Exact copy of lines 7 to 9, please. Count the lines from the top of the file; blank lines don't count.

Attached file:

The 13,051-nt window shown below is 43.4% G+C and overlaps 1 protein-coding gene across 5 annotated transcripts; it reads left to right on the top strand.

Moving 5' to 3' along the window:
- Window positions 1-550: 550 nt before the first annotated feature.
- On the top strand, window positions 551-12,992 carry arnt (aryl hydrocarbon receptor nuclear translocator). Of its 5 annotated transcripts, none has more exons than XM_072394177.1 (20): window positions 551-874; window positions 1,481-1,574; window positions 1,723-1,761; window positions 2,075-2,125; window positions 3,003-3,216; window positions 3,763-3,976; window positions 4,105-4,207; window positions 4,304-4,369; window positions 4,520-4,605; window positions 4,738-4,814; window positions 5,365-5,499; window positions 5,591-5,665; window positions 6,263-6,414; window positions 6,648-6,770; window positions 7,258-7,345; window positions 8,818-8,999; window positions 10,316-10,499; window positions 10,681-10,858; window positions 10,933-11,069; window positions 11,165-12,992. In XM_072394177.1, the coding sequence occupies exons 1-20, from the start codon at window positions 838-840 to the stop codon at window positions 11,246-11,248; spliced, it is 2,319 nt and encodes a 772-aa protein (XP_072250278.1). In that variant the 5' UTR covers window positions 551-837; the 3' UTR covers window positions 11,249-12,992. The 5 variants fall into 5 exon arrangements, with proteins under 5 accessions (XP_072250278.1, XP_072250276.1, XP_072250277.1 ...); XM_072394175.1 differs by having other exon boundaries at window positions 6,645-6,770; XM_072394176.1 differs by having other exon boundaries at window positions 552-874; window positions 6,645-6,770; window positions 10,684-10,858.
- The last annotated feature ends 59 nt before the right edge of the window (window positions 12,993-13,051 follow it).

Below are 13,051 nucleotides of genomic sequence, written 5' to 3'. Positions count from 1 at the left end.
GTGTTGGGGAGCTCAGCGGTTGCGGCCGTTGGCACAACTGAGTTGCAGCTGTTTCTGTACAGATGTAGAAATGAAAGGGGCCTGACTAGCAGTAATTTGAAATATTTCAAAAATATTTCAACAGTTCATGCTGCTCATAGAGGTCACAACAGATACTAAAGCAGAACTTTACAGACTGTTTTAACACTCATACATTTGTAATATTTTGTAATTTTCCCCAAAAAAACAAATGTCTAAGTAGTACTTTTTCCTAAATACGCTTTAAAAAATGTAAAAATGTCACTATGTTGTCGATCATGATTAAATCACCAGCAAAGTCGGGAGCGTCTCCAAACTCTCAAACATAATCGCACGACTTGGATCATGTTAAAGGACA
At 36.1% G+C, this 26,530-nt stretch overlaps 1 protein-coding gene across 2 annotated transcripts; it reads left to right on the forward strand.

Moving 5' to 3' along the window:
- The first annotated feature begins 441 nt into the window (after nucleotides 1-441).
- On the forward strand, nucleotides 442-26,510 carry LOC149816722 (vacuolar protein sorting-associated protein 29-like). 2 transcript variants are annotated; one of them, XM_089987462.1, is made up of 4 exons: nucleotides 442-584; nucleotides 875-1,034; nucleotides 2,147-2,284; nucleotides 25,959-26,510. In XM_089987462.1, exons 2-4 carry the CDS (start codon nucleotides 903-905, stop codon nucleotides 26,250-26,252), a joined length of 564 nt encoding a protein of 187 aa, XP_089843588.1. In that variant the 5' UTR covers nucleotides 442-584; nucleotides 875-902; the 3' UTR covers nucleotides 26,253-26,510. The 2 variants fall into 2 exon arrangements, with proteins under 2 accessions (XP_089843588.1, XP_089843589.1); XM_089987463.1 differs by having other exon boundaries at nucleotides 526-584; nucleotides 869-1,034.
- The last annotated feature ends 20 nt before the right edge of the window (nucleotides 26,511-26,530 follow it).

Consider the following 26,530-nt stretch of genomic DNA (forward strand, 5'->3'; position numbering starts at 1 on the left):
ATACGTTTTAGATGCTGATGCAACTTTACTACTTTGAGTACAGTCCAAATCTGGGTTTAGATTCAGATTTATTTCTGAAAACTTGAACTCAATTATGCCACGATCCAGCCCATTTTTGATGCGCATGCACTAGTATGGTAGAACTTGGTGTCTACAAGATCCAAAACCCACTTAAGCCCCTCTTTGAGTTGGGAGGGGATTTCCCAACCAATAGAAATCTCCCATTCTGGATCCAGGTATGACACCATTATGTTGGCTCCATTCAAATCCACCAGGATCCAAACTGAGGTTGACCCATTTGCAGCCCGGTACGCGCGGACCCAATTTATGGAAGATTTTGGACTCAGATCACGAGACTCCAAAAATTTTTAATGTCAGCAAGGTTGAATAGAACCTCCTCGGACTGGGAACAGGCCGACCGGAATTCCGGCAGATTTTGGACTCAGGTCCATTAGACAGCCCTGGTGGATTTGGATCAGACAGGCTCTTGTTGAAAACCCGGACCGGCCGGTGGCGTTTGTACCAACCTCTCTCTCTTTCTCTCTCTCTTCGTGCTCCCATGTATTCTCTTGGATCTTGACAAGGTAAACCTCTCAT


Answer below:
GTGTTGGGGAGCTCAGCGGTTGCGGCCGTTGGCACAACTGAGTTGCAGCTGTTTCTGTACAGATGTAGAAATGAAAGGGGCCTGACTAGCAGTAATTTGAAATATTTCAAAAATATTTCAACAGTTCATGCTGCTCATAGAGGTCACAACAGATACTAAAGCAGAACTTTACAGACTGTTTTAACACTCATACATTTGTAATATTTTGTAATTTTCCCCAAAAAAACAAATGTCTAAGTAGTACTTTTTCCTAAATACGCTTTAAAAAATGTAAAAATGTCACTATGTTGTCGATCATGATTAAATCACCAGCAAAGTCGGGAGCGTCTCCAAACTCTCAAACATAATCGCACGACTTGGATCATGTTAAAGGACA
At 36.1% G+C, this 26,530-nt stretch overlaps 1 protein-coding gene across 2 annotated transcripts; it reads left to right on the forward strand.

Moving 5' to 3' along the window: